Connecting backend and frontend

Connecting backend and frontend

Introduction

Now we will learn how to retrieve data from the backend and display it in the interface. VTEX IO uses GraphQL as a language/technology for data transfer, which makes programming our components quite simple. We will modify our Countdown component to search for the targetDate of the releaseDate field of a VTEX product. To perform GraphQL queries in React, the Apollo Client is used, a state management lib that facilitates the integration of a GraphQL API with the front-end application.

The Apollo Client lib offers native integration with React, through hooks. Thus, making a query means using a hook that will not only perform the queries and fetch the data but will also provide caching and updating the UI state. This integration, called react-apollo is already declared in package.json.

Preparation

  • To implement this functionality, add our countdown block on the product page and also do our tests on this page as well. To do this, do the following:
  1. On your cloned theme (store-theme) access the store/blocks/pdp/product.jsonc file and, on the flex-layout.col#right-col block add the countdown block, right before the buy-button:

        "product-gifts",
    +    "countdown",
        "flex-layout.row#buy-button",
        "availability-subscriber",
    
  2. Now, run vtex link on your theme again (if the process is not already running). It's done! Now our block is on the product page. Access any of these pages and see the rendered Countdown component.

Release Date Query

  1. First, create a folder in your Countdown app, react/queries and add a productReleaseDate.graphql file to it that will contain the query to be made. In particular, this query will receive a term, which will be the product slug to be retrieved at the launch date. It will call the resolver product, already available through thevtex.search-graphql app, and we will retrieve only the field we need.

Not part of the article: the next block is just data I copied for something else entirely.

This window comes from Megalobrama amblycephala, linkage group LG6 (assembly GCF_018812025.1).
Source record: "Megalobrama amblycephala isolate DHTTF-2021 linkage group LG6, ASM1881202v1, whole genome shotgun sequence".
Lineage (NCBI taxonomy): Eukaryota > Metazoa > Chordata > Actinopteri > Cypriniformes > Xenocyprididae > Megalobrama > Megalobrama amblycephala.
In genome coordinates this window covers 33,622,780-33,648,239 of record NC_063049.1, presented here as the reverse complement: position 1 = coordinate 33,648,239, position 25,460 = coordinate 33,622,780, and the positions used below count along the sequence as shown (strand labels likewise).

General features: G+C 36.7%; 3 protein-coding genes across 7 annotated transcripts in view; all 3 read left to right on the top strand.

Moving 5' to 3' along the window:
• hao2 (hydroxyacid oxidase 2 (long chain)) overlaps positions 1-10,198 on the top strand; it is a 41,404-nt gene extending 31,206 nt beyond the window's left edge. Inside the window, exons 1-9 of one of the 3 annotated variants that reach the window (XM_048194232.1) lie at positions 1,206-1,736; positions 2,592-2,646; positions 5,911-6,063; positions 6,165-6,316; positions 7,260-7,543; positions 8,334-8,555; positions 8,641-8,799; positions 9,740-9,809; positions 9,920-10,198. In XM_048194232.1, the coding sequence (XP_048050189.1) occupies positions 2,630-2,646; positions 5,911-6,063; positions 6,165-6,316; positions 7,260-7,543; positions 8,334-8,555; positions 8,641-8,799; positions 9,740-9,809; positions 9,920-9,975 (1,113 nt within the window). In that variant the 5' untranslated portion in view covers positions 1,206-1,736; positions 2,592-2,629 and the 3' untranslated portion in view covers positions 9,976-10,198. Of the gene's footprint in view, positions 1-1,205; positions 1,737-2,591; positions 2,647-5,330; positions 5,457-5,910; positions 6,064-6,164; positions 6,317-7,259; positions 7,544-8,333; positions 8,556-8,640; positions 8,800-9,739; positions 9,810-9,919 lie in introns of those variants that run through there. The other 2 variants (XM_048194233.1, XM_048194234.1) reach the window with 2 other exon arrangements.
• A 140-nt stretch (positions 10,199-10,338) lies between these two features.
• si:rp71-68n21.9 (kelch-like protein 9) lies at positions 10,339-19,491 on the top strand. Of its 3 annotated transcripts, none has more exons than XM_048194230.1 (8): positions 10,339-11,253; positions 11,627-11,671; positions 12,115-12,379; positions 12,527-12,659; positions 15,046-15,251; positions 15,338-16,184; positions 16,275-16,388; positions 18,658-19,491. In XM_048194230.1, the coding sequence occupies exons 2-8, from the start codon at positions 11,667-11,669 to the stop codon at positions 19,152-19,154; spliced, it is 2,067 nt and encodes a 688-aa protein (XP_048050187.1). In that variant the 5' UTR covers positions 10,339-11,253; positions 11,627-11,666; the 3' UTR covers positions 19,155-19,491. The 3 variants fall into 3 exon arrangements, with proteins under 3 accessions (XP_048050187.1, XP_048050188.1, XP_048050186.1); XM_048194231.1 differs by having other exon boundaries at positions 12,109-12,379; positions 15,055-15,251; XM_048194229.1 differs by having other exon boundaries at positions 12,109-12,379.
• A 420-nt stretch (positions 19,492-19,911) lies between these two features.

query productReleaseDate($slug: String) {
      product(slug: $slug) {
        releaseDate
      }
    }
    

    Note that the query will need the slug of the product we are looking for. To do so, retrieve this information of the VTEX Product context.

  2. To use this query, it is necessary to add the vtex.search-graphql app as a dependency on your app. We will also need to use the useProduct hook, exported by the vtex.product-context the app, to retrieve the product slug that is loaded on the page. To do this, in your app's manifest.json, add in dependencies:

    "vtex.search-graphql": "0.x",
    "vtex.product-context": "0.x"
    
  3. Now, it is necessary to import the useQuery hooks, to make the query that will return the data we described, and useProduct, to give us information about the current product slug. In addition, it is also necessary to import the query defined previously, which is found in the file productReleaseDate.graphql.

    // react/Countdown.tsx
    import React from 'react'
    ...